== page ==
There is a well-known leadership book called Crucial Conversations: Tools for Talking When Stakes Are High. If you haven’t read it, I highly recommend it. (It’s a fairly easy read.) It opened my eyes to how often I and others around me shrink back from a tough conversation, because we feel it’s just “not worth it.” But if we challenge ourselves to lean in to difficult situations and be willing to hold deeper, more honest conversations with the people we live with and work with everyday (our family, our friends, our colleagues, our acquaintances), we have the ability to transform the outcome and ultimately the relationships we have with others.
Another amazing book on this topic is Radical Candor: Be a Kick-Ass Boss Without Losing Your Humanity, written by Kim Scott, an inspirational leader in the tech industry. She provides many stories, tips, and examples of how to coach, guide, and give feedback, remembering that you do those things because you care. We have crucial conversations because we care about the people around us. Even if the conversation may be confrontational or feel negative, by leaning in and having the courage to be respectfully honest, we are building a bond that has the potential to transform people and teams and outcomes and results. And that may be the most important work we do everyday.
3. Stand for something
I’m a very facilitative kind of person. What I mean is, my approach to most problem solving is to bring the best and brightest minds on the particular topic in the company together, and facilitate the collaboration and design required to solve the problem. And yet, that strength also started to become my greatest weakness. I had a tendency to default to that approach so frequently that I began to lose the fire and passion of truly standing for what I personally believe in.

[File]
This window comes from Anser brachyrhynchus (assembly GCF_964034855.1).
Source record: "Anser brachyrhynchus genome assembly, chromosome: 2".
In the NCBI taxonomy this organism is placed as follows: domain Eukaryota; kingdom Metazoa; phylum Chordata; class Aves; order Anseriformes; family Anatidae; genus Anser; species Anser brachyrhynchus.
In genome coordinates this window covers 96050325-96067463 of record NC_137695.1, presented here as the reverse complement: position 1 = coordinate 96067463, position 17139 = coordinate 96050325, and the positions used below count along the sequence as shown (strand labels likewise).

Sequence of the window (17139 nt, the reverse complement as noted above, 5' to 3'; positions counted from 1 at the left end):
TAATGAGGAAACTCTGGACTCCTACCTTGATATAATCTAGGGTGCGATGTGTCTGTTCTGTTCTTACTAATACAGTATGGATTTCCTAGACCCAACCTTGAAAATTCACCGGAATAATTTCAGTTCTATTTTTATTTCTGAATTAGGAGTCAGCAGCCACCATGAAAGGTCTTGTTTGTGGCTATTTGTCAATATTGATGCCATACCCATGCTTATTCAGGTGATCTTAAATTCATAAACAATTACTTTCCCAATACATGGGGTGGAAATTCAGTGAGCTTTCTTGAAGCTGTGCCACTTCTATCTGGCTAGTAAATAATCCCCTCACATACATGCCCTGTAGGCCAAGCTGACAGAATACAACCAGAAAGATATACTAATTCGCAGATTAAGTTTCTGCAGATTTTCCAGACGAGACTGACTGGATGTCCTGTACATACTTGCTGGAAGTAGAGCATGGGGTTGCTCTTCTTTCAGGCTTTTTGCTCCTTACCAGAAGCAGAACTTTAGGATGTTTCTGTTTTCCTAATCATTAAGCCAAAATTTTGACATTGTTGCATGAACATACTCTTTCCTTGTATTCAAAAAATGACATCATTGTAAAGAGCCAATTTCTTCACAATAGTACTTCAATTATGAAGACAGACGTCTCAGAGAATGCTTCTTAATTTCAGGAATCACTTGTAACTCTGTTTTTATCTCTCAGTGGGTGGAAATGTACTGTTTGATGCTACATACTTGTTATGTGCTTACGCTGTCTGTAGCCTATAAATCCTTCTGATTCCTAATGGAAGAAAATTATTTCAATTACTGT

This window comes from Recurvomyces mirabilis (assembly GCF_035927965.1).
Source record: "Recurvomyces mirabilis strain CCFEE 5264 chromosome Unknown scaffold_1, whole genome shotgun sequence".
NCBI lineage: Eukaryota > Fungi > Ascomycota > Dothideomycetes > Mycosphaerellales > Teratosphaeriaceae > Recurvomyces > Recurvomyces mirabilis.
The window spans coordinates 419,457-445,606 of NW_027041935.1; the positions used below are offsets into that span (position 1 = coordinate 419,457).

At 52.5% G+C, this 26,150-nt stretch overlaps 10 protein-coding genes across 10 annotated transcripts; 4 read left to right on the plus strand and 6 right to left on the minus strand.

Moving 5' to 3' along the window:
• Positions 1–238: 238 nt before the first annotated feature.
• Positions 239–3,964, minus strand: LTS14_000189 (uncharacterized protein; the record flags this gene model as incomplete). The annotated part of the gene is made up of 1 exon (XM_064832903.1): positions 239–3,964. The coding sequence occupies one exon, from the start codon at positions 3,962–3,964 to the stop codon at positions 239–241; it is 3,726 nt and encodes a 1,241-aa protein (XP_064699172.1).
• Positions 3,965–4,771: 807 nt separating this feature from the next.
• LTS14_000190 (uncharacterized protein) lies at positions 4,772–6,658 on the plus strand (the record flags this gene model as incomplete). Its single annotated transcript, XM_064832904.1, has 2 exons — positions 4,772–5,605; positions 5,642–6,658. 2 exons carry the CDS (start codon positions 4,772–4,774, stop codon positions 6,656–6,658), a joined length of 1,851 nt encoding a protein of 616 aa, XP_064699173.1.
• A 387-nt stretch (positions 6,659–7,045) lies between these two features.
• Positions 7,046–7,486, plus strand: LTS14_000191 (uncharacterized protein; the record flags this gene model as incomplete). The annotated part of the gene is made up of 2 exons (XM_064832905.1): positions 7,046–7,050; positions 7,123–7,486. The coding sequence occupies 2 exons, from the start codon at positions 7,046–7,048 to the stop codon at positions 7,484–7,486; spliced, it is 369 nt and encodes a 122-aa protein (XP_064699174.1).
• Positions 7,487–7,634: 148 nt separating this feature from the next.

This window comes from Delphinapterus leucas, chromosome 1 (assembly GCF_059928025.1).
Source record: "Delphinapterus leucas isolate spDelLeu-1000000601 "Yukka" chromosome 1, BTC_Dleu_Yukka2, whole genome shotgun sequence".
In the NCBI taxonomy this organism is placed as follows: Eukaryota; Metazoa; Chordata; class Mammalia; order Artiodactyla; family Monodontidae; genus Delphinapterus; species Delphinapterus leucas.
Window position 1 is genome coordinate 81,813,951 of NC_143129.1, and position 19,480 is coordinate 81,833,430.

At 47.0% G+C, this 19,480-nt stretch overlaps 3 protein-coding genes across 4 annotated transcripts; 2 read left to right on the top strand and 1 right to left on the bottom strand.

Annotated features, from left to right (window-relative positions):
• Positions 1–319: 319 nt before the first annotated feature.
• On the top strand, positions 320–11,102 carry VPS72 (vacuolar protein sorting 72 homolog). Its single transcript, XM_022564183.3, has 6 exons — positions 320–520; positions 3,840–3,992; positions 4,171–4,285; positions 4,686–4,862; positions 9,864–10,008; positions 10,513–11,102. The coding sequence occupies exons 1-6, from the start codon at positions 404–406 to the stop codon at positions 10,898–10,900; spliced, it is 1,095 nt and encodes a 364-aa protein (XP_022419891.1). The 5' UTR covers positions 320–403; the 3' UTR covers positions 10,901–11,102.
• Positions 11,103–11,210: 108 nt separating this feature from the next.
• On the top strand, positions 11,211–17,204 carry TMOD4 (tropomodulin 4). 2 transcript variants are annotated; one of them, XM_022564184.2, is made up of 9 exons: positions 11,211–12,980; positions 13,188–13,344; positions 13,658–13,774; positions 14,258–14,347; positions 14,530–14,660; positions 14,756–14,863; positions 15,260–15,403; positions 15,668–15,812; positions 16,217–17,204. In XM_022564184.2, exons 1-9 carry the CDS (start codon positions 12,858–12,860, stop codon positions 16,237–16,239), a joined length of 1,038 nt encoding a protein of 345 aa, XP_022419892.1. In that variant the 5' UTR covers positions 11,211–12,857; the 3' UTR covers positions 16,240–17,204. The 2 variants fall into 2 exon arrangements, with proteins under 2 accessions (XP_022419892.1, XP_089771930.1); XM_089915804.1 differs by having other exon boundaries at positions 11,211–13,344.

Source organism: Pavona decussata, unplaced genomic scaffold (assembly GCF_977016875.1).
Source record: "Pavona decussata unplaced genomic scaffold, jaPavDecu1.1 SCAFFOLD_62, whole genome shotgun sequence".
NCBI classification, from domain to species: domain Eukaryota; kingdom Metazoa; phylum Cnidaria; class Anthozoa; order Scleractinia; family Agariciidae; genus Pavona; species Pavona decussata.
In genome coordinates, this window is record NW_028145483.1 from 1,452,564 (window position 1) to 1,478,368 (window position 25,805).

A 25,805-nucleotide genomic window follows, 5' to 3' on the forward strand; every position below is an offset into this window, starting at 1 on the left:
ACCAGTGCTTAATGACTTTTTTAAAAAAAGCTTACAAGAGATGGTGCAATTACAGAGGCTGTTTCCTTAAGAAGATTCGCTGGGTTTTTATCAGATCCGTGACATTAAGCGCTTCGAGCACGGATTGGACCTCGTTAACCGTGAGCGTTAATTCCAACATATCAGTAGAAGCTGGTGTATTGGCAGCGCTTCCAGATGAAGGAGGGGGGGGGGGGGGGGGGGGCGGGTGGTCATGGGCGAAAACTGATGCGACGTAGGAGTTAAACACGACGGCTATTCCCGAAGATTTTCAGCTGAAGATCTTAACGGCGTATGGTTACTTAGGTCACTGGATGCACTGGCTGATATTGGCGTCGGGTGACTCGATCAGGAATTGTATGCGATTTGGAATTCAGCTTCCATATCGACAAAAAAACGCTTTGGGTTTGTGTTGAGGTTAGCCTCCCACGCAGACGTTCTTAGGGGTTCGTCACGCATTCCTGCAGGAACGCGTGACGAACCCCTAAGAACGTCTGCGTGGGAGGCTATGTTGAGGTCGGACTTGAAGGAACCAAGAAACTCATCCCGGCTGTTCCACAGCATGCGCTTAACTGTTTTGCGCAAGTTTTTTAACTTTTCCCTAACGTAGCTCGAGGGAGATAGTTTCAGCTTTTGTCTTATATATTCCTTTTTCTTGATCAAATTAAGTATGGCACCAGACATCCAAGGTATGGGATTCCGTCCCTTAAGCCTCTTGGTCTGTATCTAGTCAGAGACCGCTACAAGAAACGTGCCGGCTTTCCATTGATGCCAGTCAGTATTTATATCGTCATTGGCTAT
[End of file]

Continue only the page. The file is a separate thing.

Make sure you know what you stand for, and demonstrate the self-confidence to say and do the things you truly believe in (even if you have to fake it ’til you make it). For me, that’s been one of my biggest learnings over the past several years, and what I believe gives us the energy to make a difference in our teams and our organizations, and the passion to stand out and tell people about it.
It won’t be easy. Nothing important was ever easy. It may mean you’re swimming upstream. But the more you stand for what you believe in, the more you will gain self-confidence even in the face of uncertainty. And only through those battle ribbons, those hard-won lessons, will you build that personal power to be confident in uncertain situations where the right answer isn’t fully clear and the path is riddled with unknowns.
“Nothing in the world is worth having or worth doing unless it means effort, pain, difficulty… I have never in my life envied a human being who led an easy life. I have envied a great many people who led difficult lives and led them well.”
And working hard for something you believe in is fun and immensely rewarding.
Not sure where to start? Check out this guide to discovering your personal core values from CEOsage.